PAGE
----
Excavators and other heavy machinery are busy at work at the Singapore Management University (SMU) campus in Bras Basah, now being redeveloped and expanded to ease a space crunch.
But students starting there on Monday will already have more elbow room in the form of some new study lounges and seminar rooms. This is because the first phase of the $20 million, two-year redevelopment work, which started in August last year, has been completed.
Altogether, the new facilities will boost seating capacity by over 500, to meet greater demand for study spaces. Students will also have an expanded three-storey fitness centre that can accommodate 180 users.
The plan drawn up when SMU opened its doors in 2000 was for 6,000 students, but enrolment has since grown to 9,300, including postgraduate students. It will take in about 1,980 students this year.
Existing space in the concourse areas has already been converted into two 70-seater seminar rooms.
Six study lounges seating 375 have been added to provide more space for group discussions and studying. They come with white walls that double as writing surfaces for brainstorming, as well as group, individual and counter-type seating.
In recent years, SMU has undertaken other initiatives as well to create more space for students. They include renovating the Li Ka Shing Library to increase seating capacity and leasing the former MPH Building to create a 24-hour learning space called SMU Labs.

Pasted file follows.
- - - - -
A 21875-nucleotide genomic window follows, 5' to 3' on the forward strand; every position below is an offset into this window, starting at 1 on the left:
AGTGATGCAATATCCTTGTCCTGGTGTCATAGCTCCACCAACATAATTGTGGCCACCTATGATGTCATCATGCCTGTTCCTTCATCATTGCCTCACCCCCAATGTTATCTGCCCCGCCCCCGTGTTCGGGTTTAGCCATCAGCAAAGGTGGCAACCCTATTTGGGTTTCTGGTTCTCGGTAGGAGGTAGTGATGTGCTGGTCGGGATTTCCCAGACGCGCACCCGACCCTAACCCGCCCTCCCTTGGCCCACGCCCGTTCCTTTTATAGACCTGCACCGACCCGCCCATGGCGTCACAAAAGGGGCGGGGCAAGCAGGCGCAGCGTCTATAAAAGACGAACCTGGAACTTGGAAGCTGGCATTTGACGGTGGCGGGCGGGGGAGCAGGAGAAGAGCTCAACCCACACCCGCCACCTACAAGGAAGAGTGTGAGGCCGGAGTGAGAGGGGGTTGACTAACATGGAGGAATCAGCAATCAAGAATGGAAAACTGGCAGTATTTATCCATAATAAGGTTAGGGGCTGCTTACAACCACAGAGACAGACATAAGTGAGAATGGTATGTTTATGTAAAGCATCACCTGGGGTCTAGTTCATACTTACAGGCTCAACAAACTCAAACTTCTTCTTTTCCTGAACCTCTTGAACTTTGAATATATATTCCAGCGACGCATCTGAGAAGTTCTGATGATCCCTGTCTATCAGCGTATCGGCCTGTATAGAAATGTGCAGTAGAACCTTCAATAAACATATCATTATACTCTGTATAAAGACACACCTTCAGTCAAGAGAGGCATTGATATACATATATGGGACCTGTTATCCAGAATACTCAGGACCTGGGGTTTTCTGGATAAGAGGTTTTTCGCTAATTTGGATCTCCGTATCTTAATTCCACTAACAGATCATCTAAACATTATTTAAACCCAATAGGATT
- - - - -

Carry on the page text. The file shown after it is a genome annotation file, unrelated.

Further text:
Under the second phase of the redevelopment, a 280-seater, open- air amphitheatre will be ready by the first quarter of next year. Located on the lawn between the National Museum of Singapore and the Singapore Art Museum, it will be used for open-air performances.
Besides new teaching spaces that can cater to about 430 students, a co-curricular activity centre with a glass facade will also be created as a common space for students.
SMU president Arnoud De Meyer said in a statement yesterday: "I'm very pleased that we have managed to develop and execute a very creative and innovative plan to optimise our space within the many urban constraints that we face."
Mr Andrew Fong, 24, who is starting his fourth year studying economics at SMU, said: "Space constraints became more telling as the years went by. SMU Labs eased the crunch a bit, but opening up new study spaces is always good.
"We have a lot of projects and it's more convenient to meet on campus than at someone's house."
Freshman Elliot Braet, 21, who is reading politics, law and economics, a new SMU course this year, said: "The study lounges allow students to be more comfortable and encourage more interaction, especially with SMU's strong project culture.
"I look forward to meeting people with different ways of thinking in this new environment and the new course."